Creating a professional, stylized graphic that would make Tufte proud
July 29, 2013 9:45 PM   Subscribe

I'm trying to create a diagram for a business proposal and am really disappointed with the quality of the tools I have. I need help creating something polished and attractive.

I'm proposing a model for something that is probably best displayed in an arrow format, with the shaft of the arrow containing elements that lead to a final element represented by the point.

I mocked this up in Vizio (super ugly), PowerPoint and Microsoft Word (also super ugly), and then Gliffy (less ugly but still not great). This is the best of the batch. I want to turn this homely arrow diagram into something stylized and sleek, with at least a tiny bit of good design. I am (clearly) not a graphic designer. I don't own Adobe Illustrator. What free or inexpensive tools can you recommend to help me really transform this ugly duckling into a swan?
posted by yellowcandy to Computers & Internet (10 answers total) 18 users marked this as a favorite
Do you know what you want it to look like? (Or do you have an example of the kind of finished chart you want to make?)

You can do a lot with Word in "publishing layout" view, if you need to get it done tonight using a tool you already have. You can make shapes filled with color gradients, etc.

If you have a little more time to play with, Inkscape is a free program similar to Illustrator, which is reasonably easy to use. You can download it and fire it up, and there are a lot of beginner's tutorials on Youtube.
posted by LobsterMitten at 10:03 PM on July 29, 2013

Try Lucid Chart. They have a free option which should do the job for you.

It looks like you want to create a fishbone.
posted by Kerasia at 10:03 PM on July 29, 2013 [1 favorite]

I'm pretty sure Inkscape will do what you want.
posted by sebastienbailard at 11:53 PM on July 29, 2013

You can make lovely graphs with Prezi. I don't actually like it for full presentations but you can always screenshot your chart and dump it in your other presentation software.

Your arrow concept is very simple and probably doesn't have to be an arrow; you could do five circles with dotted arrows to a final circle.
posted by DarlingBri at 1:16 AM on July 30, 2013 [1 favorite]

Best answer: You definitely can do this in Powerpoint and for it to look good. Failing that, I think Diagrammer might be what you're looking for.
posted by MuffinMan at 2:53 AM on July 30, 2013 [2 favorites]

Inkscape is probably the best free tool for what you have in mind, but I don't think your problem is software. One of Tufte's big points is to not use any visual metaphors that don't reinforce the data - from what you've told us it sounds like you have five reasons for your conclusion, so I'm not even clear why you're using an arrow instead of a list. If the important thing in your proposal is the text, make the text big, not the arrow. Do you have something cool-looking you were thinking of when you decided on the arrow?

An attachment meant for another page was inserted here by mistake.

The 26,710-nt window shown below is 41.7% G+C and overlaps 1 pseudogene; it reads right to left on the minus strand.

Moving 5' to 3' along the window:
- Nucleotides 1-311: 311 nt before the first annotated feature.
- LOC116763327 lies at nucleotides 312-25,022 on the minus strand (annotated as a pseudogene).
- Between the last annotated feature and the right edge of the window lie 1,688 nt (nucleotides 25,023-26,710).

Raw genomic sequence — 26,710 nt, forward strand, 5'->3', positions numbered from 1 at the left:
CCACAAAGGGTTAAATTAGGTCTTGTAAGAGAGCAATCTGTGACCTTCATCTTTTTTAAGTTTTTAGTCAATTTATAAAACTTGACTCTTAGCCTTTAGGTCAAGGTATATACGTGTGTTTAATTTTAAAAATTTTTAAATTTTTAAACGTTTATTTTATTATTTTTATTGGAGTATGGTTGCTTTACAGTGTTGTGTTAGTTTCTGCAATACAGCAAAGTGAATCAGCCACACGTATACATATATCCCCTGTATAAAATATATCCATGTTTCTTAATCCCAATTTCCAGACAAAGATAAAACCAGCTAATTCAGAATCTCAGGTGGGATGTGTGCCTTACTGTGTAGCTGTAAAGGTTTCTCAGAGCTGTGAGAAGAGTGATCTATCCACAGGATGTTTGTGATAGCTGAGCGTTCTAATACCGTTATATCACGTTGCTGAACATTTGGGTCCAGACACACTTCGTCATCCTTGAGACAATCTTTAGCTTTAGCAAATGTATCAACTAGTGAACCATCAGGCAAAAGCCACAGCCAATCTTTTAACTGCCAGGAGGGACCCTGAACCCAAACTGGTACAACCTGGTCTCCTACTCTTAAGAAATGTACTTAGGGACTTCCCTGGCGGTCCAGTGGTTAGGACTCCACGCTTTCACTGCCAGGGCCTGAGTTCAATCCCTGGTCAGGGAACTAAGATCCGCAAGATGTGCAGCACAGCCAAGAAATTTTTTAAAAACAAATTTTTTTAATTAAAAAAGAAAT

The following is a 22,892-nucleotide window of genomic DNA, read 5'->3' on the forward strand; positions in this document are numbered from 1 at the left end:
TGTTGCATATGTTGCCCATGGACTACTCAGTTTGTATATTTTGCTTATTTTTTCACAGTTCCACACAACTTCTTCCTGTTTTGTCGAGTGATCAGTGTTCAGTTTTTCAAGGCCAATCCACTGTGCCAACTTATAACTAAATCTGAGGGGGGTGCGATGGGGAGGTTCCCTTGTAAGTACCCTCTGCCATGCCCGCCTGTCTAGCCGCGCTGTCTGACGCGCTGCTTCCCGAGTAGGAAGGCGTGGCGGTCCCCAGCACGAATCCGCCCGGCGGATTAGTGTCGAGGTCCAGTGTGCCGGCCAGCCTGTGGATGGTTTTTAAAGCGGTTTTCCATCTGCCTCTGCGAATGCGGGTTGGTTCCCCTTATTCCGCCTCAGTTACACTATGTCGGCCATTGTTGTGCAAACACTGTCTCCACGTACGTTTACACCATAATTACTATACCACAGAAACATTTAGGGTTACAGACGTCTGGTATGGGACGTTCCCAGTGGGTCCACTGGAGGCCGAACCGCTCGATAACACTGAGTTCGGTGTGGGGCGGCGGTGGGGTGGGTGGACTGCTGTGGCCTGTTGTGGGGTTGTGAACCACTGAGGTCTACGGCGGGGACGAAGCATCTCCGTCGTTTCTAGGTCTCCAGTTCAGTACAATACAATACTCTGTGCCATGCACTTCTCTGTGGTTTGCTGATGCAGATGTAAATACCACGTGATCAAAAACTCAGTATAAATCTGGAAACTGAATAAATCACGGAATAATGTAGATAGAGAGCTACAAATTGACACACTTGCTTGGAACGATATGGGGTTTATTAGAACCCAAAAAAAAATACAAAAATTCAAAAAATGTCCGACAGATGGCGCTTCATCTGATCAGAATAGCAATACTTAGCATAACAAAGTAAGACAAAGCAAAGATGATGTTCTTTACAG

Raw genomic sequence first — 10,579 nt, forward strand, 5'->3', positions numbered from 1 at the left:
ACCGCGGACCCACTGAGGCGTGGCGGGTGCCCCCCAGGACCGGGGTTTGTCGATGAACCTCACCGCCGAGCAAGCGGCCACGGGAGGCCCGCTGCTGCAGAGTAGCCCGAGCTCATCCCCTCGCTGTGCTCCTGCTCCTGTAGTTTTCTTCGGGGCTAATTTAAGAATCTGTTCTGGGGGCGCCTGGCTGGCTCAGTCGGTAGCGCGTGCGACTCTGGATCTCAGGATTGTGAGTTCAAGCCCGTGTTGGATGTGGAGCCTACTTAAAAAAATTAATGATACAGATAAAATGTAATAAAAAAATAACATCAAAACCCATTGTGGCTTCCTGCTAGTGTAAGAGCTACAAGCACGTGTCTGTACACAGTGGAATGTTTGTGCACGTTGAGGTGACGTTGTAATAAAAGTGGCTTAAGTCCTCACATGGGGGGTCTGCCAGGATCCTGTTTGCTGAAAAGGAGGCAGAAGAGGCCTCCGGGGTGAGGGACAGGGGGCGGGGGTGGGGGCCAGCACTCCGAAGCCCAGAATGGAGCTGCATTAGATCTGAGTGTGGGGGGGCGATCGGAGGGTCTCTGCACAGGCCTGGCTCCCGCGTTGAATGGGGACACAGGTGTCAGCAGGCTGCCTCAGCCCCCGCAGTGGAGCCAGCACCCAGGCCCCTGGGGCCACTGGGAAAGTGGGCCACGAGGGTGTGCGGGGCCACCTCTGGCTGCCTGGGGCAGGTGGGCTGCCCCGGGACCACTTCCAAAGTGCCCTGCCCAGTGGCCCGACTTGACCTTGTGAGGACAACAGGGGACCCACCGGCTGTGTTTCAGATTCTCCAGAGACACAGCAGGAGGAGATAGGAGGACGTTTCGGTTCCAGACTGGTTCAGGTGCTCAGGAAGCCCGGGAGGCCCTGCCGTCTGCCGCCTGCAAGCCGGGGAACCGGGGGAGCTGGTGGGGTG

As a basic step I think you could improve the appearance of this a lot by left aligning all your text. Centered single lines look good, stacked unjustified centered lines look rumpled.

For inspiration take a look at Mike Bostock's stuff.
posted by 23 at 3:13 AM on July 30, 2013 [1 favorite]

Best answer: Hi there! Powerpoint can do this in 5 minutes. Sorry for any typos, Latin isn't my first language.

Good design is summed up by Robin Williams (no, not that one) as CRAP - Contrast, Repetition, Alignment, and Proximity.

I've contrasted blue & orange. They "pop" together because of the colour wheel. If you can't use colour - maybe white text on a black background, or bolder text on the white background.

Repetition - I've used the same glossy fill for all bits. I gave the conclusion its own bit as well, so it didn't look unfinished.
Alignment - I've left aligned the text. Ragged left edges are hard to read (and ugly in my opinion).

Proximity - um - okay, when Robin talks about this, it's like, hey, put the caption near the picture, dickhead. In this case, it's not really applicable.
Oh, okay, there is an arrow in Powerpoint (2010) which I just dragged and dropped over the page. Then I picked Shape Style to give it the glossy 3D view. For the Dot point text boxes, I used a text box (rectangular) and then Drawing Tools - Shape Styles, and then I changed the colour to something brighter with Shape Fill. With the final shape for Quod Quis, I picked an arrowy shape out of clipart, dragged it to fit, and did the same stuff.

Oh with the dot points, hold down CTRL, and mouse click on each of them, to select them all, then go to Arrange (HOME tab) and choose Align Left, and then Align>Distribute vertically.

Any other questions?
posted by b33j at 4:14 AM on July 30, 2013 [2 favorites]

If you're interested, I can give you a link to a couple of websites where I have diagrams up. Memail me.
posted by b33j at 4:18 AM on July 30, 2013

Excel is grossly under-rated as a tool for making simple diagrams, especial when your design entails complex interplay between shapes and text. You can be extremely precise using cells to align content, text boxes and shapes and it includes all the little formatting hoo-ha available in PowerPoint or Word. When finished, turn off grid lines, select, copy and paste-special as a meta file. The paste special is critical as it enables you to size and place in either PP or Word as though the result were a jpg. If it's PP with a dark background or a photo, remember your range and turn text to white before copying to create white font on a transparent background. That way you never need to redo the graphic if you change the background color.
posted by carmicha at 5:12 AM on July 30, 2013

Best answer: Memail me.
posted by tel3path at 5:52 AM on July 30, 2013

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